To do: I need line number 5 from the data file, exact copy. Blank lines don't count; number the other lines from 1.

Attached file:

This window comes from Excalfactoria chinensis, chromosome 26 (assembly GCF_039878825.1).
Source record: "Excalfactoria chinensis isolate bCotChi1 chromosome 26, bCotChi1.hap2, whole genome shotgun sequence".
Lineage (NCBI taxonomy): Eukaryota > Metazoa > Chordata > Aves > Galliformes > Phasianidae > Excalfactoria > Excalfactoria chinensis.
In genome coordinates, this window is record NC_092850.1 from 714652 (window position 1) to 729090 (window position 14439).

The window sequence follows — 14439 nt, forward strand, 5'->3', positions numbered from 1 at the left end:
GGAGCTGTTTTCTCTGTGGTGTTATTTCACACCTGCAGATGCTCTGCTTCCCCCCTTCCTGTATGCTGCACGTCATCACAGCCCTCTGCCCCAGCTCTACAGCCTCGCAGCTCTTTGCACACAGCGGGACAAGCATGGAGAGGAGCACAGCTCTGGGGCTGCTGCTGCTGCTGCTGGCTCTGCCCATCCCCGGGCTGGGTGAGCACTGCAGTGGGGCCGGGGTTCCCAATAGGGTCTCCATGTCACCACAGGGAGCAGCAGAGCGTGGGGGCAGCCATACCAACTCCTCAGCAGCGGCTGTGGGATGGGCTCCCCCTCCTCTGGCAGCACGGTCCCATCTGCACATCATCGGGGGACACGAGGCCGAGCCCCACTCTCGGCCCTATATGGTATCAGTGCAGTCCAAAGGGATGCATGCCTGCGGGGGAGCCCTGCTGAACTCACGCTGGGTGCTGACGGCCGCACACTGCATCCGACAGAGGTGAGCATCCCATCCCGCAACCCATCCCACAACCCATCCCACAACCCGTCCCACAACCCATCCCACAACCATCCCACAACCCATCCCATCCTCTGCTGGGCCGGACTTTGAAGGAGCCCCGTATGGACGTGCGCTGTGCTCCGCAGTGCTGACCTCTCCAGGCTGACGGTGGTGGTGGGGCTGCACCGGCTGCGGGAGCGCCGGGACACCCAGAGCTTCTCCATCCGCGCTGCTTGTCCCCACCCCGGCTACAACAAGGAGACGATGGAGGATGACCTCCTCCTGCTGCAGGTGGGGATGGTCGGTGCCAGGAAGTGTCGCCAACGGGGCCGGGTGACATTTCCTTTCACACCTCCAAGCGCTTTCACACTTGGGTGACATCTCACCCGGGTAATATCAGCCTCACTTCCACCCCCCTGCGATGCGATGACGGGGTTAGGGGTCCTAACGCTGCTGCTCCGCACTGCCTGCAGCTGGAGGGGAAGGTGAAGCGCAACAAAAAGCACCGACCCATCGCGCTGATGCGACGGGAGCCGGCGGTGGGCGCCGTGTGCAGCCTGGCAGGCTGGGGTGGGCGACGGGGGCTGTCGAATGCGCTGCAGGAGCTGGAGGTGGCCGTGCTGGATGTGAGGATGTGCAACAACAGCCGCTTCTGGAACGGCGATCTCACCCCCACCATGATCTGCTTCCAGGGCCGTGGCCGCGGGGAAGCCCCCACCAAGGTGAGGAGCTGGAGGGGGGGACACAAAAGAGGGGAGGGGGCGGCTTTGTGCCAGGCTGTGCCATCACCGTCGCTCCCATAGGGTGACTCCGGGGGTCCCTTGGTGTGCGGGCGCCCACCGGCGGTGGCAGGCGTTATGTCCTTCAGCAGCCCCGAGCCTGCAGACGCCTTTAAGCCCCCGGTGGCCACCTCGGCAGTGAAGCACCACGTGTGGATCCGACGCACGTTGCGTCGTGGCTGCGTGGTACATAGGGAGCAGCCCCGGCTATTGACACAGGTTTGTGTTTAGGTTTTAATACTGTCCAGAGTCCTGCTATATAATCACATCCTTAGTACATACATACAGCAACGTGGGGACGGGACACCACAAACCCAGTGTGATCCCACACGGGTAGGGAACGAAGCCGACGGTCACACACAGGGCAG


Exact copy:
The window sequence follows — 14439 nt, forward strand, 5'->3', positions numbered from 1 at the left end: